Subscribe to Jessica's exclusive newsletter

Subscribe to Jessica's newsletter

* indicates required

Wednesday, March 14, 2012

The Red Book by Deborah Copaken Kogan

The Red Book was hard for me to get into because it starts with the least sympathetic character, then proceeds to introduce a number of characters it's nearly impossible to keep track of, hopping in and out of all their heads like an especially psychologically perceptive housefly. By the tenth page, I had decided that, in spite of my interest in Ivy League culture and love of Boston, I was not the right audience for this book. But I'm not a reader who gives up easily, and I found that by the middle of the book, when we start to see some of the more meaningful revelations, I was well-trained in jumping between the characters' perspectives, and by the end, the technique actually worked in the story's favor. Not a Harvard alum, I've never read a "red book," so was skeptical as to whether the personal essays were realistic, but they served as convenient character guides when I just couldn't figure out who was who otherwise.

I haven't read any of the author's other books, but she does have some clout coming in, and by the time I was three-quarters of the way through, I had decided she had enough psychological depth to carry off what she was trying to do. I ended up really enjoying the way she takes each character and implies big themes about that character's stage in life. I never did sympathize with that first character, Addison. However, her story arc included a really terrible husband who was echoed lightly in one of the others, and both husbands left the picture. That contributed to the satisfying sense that in spite of all the things that have gone so terribly, everybody's going to be just fine.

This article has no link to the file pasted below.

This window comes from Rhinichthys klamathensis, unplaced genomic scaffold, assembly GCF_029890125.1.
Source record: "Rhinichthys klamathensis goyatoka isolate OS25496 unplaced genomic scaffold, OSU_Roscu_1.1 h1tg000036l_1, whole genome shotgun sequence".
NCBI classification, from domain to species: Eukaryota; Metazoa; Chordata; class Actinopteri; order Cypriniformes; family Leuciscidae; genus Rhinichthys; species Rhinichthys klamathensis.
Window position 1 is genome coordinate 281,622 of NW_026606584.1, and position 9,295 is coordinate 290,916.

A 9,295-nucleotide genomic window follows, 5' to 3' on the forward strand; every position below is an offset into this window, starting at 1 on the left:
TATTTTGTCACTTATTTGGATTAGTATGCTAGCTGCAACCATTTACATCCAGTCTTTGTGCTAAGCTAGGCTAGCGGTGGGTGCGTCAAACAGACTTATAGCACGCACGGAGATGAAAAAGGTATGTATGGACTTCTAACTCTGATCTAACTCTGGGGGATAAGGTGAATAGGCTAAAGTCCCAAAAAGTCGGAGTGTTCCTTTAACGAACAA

This book about Harvard alums will astonish with the incredible range of life experience it manages to pack in, and give book clubs in particular a lot to talk about.

The Red Book will be released in April from Hyperion Voice.